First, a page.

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CP safety blitz upsets some members of the public

Nelson Daily Staff
By Nelson Daily Staff
July 17th, 2020

Officers from the Canadian Pacific (CP) Police department were in Nelson earlier this week conducting a “safety blitz” due to trespassing and other safety concerns in the community a company spokesperson said.

CP Police Service members patrolled the yard next to the Nelson Chamber of Commerce building at the foot of Baker Street as well as tracks located between City Hall and Real Canadian Wholesale Club on Lakeside Drive, educating the public as well as writing some tickets to public trespassing on railway property.

“This past week, CPPS (CP Police Service) was in Nelson, B.C., for a safety blitz after residents and employees raised concerns about the frequent trespassing issues along the rail corridor, as members of the community are cutting across CP property to access the lake area and a grocery store,” said Salem Woodrow, manager of media relations and community affairs at CP.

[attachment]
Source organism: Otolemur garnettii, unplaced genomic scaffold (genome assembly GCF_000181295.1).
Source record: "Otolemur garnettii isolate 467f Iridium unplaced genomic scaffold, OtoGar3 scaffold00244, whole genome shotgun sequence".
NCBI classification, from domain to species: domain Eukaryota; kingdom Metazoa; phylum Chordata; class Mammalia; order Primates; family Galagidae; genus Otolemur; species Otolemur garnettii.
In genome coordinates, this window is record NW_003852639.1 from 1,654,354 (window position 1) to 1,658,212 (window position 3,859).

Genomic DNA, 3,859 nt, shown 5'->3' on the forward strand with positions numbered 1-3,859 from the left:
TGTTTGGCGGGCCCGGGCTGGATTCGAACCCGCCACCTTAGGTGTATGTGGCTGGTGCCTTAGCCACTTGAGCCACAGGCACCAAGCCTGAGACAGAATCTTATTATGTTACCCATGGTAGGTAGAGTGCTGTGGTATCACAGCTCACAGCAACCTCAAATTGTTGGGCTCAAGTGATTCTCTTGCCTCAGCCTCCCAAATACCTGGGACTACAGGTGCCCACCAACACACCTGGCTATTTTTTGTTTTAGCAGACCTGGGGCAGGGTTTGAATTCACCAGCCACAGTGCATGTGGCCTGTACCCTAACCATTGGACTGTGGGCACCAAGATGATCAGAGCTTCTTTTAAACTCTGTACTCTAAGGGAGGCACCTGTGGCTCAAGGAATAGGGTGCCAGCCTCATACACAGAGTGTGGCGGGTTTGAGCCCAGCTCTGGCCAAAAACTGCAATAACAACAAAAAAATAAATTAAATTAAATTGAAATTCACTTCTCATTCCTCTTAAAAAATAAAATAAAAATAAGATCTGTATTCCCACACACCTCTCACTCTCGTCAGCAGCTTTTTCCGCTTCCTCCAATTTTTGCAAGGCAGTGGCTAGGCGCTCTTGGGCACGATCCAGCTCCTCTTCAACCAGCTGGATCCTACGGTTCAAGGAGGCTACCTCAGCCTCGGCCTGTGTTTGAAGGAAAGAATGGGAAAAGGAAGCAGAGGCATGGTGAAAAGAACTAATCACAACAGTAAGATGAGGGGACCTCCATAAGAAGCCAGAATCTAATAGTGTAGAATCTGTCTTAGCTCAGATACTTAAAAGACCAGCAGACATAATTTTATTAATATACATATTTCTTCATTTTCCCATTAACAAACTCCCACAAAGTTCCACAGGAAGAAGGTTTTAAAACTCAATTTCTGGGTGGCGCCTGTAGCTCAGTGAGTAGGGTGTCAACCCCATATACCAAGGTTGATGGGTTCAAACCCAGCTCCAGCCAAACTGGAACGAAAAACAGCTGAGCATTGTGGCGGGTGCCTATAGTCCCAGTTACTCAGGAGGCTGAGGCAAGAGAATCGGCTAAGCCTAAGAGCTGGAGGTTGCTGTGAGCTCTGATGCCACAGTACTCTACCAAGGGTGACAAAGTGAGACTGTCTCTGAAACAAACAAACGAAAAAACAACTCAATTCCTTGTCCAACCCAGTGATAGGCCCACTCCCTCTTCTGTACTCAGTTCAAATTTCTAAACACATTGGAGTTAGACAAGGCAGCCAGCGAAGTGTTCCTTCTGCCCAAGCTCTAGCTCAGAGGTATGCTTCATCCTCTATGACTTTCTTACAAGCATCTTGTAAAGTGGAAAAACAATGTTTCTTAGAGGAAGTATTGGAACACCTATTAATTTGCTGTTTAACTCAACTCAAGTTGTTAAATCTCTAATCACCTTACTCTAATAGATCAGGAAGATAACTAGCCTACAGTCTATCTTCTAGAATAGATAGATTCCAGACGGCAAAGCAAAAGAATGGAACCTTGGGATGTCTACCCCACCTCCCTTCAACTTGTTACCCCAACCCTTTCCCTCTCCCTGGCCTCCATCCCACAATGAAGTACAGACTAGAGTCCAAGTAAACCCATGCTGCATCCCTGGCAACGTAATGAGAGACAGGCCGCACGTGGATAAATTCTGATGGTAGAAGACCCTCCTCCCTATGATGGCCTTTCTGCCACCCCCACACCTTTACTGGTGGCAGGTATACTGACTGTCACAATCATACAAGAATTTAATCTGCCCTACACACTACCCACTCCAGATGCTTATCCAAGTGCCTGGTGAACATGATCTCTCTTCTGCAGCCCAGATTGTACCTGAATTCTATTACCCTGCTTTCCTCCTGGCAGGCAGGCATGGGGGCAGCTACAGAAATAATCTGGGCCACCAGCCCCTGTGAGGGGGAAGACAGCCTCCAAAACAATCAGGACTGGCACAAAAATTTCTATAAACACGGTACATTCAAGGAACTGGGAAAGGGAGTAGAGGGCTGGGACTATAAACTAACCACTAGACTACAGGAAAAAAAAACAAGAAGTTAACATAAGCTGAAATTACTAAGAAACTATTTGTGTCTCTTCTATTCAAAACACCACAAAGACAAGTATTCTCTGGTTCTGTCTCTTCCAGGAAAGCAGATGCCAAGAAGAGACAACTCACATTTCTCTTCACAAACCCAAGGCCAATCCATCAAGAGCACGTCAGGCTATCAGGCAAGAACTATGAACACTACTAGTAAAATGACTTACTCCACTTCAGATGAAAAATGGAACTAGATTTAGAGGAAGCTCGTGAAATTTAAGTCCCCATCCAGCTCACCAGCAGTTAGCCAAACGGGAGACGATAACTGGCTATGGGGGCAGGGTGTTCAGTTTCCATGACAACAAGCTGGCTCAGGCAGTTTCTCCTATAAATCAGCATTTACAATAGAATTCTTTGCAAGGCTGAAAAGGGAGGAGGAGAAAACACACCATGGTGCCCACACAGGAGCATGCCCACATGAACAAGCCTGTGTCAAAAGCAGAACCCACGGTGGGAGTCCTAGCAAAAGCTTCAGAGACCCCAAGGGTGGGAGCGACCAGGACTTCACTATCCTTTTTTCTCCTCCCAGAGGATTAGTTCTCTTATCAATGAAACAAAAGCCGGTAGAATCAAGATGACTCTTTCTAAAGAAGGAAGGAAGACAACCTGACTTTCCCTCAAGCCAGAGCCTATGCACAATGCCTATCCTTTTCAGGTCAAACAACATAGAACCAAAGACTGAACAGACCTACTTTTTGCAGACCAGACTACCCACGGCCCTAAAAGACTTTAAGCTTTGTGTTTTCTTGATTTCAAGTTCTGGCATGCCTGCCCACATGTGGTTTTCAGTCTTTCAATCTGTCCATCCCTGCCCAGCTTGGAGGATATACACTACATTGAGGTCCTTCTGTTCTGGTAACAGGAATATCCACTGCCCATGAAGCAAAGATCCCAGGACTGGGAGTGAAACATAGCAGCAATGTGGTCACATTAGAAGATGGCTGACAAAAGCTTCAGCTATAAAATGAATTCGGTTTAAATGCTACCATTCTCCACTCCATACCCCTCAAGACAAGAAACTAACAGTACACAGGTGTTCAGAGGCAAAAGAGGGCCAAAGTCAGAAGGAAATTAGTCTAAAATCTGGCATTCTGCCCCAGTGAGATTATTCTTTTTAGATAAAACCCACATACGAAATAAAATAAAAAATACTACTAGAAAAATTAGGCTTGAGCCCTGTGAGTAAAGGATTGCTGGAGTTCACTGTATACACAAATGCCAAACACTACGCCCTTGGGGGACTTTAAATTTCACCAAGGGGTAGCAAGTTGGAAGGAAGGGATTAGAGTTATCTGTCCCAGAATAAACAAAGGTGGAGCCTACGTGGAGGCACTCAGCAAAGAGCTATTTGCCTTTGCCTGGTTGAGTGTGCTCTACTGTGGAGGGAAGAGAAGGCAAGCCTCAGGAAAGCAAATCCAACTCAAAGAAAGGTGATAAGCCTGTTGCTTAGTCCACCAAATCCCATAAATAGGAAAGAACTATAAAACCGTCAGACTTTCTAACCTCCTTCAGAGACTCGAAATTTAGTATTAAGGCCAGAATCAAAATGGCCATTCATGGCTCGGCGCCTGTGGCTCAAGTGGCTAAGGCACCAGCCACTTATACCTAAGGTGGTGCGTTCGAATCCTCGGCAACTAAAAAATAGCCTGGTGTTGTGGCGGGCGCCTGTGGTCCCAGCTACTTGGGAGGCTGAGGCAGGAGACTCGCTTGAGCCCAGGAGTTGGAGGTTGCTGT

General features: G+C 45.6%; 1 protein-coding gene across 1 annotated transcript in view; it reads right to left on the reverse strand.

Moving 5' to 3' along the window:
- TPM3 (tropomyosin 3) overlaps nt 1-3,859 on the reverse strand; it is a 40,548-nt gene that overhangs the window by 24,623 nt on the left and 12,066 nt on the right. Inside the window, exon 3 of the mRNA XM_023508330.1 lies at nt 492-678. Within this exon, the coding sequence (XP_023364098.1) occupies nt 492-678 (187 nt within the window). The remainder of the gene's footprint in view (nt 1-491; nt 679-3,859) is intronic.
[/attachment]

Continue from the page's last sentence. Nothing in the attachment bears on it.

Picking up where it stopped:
A reader of The Nelson Daily said he was concerned with the blitz happening during the COVID-19 pandemic.

“(Officers were) threatening to put people in jail during the COVID (pandemic) for being on the tracks and they were not following social distancing protocol,” the reader said.

“They were trying to catch innocent citizens who missed very poor signage by Nelson City Hall,” the reader added. “We went back and checked and you can barely see what it says (on the signs).”

Woodrow said CP Police Service (CPPS) frequently conducts education and enforcement activities throughout the network to ensure that community members are aware of the dangers posed by not abiding by the rules and signage posted.

“Safety is foundational to everything we do at CP,” Woodrow explained. “Rail safety extends beyond our trains and employees and into the communities in which CP operates.”

Woodrow said during this safety blitz, approximately 60 interactions took place.

“In addition to sharing rail safety information, officers also gave out warnings and tickets as appropriate,” Woodrow said.

“Nobody is happy in town . . . everybody said CPR is bullying the people in Nelson and apparently nobody can do anything about it,” The Nelson Daily reader said.

But Woodrow said rail safety requires 24/7 vigilance and CP asks that everyone think about their safety around railway property.

“CP will continue to focus on education and enforcement efforts so that members of the communities we are a part of know the risks and know how to be safe around tracks and trains,” Woodrow said.

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